By James Careless
Even though the global satellite industry is performing stronger today than in recent years, the numbers for 1Q 2005 were not as robust as executives would have liked, and as it always happens when the market experiences financial challenges, satellite executives are now embroiled in self-analysis, trying to figure which market segments, applications and business strategies will make the balance of 2005 stronger on both their financial and strategic business plans.
Adding to the pressure are the new managers on the satellite scene. One has to wonder "how the newly acquired and about-to-be-acquired satellite companies will fare under the harsh financial glare of the private investment groups that have bought them," says Susan Irwin, president of Irwin Communications in Washington, D.C. Given that private investors usually have little patience for losses, "will these companies be carved up and sold off in pieces, or will they be maintained with the same structure and management they have had?"
Only time will tell. Still, those who did their 'due diligence' before buying into the satellite communications arena know that the past few years have not been easy for the industry.
Notwithstanding, satellite executives are once again taking stock of their strategies and what can be done to make this year's remaining quarters more profitable. The good news is that there are sectors of the satellite market that are performing well and whose prospects make them worthy of consideration by new players.
One of the industry's brightest lights is the private networks sector. "We are seeing a growing demand for low-cost multi-site broadband terminals that support native IP applications such as IP/VPN, VoIP and videoconferencing," says Steve Corda, vice president of business development for SES Americom. "Awareness of broadband at the consumer level is driving demand in the enterprise world for greater connectivity at every remote site."
"Broadband satellite is unlocking value with as many dimensions as organizations have missions and people have personalities," adds Arunas Slekys, vice president of global marketing for Hughes Network Systems. "From digital signage to boost retail sales to delivering USA Today instantly; to multicasting media rich infotainment to movie theaters nationwide; to Wi-Fi via satellite, enabling wireless capture and transmission of findings at archeological digs to our homes, for high-speed surfing, distance-learning and downloading of songs and videos."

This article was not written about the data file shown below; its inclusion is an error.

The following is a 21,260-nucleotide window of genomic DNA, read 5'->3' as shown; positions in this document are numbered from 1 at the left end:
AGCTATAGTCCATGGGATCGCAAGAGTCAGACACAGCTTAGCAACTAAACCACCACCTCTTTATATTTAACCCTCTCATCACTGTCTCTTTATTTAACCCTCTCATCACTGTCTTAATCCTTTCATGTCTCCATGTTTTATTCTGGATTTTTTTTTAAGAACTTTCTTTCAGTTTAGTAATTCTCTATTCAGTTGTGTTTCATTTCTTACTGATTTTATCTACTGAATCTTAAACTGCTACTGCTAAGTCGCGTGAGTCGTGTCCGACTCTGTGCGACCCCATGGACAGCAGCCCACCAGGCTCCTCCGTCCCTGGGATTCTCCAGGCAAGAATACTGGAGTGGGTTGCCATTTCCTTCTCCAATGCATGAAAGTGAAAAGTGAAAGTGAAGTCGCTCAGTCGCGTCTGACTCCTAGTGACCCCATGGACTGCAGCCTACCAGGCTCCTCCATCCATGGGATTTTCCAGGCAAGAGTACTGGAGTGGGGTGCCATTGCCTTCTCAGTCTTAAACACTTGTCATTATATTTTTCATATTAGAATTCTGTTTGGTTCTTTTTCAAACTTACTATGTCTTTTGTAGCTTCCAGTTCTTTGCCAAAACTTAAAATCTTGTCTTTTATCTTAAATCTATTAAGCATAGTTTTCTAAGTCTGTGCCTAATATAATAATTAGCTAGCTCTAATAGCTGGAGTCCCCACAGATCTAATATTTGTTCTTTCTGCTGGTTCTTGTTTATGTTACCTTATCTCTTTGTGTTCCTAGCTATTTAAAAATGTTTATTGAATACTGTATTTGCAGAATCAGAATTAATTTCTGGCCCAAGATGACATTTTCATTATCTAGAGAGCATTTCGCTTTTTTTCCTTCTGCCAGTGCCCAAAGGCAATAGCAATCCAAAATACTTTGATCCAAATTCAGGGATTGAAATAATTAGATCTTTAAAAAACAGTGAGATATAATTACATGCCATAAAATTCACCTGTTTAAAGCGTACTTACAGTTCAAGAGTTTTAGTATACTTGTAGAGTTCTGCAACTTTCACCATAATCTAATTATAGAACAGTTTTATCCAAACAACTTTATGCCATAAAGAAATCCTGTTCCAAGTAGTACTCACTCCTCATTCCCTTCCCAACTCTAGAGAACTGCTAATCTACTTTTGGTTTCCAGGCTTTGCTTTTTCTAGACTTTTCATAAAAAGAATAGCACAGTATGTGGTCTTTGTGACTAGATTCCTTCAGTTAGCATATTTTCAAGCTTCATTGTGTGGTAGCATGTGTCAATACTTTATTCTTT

"There is also integration of point-of-sale and other traditional applications supported over satellite with other back office functions and business connectivity needs; virtual private networking at the enterprise level, and IP video (corporate, learning networks and commercial programming)," adds Corda. "As well, thin route client server applications are a common choice (that is SAP/Citrix); so are turn-key VPN networks, providing global connectivity to multi-national corporations over VoIP, and the provision of VoIP services to deregulated African countries."
There are a number of factors driving the growth of leading-edge private networks, chief of which is old-fashioned competition. "These applications have become more popular as businesses are striving to find new and creative ways to stay competitive, improve efficiencies and target consumers," says Jeff Carl, Spacenet's director of marketing. When sent over satellite, "the latest multi-media service applications offer unique solutions that enable customization, content management, and can be easily deployed to multiple sites."
Falling prices combined with higher data speeds are also driving "the rapid acceptance of broadband satellite terminals," Corda says. "Another exciting development is the massive movement at the enterprise level toward IP-based applications. Everyone is speaking the same language, and Web-based applications, portals and meetings are making the telecommuter's laptop as powerful as a data center workstation -when connected to broadband."
Finally, money talks: private network broadband via satellite is proving a real return on investment (ROI) for businesses using this technology. "Whether it is improving cost-efficiency or productivity, or uplifting sales, broadband investment improves the bottom line and, for consumers, makes life better," says. Slekys.
As for the future of private network sales, "satellite's fundamental advantages of ubiquity and multi-casting make its business case superior over terrestrial alternatives," he replies. "More demand for video transport in virtually all applications will continue to fuel that advantage. The net result is both expanded and as yet untapped market opportunities for satellite."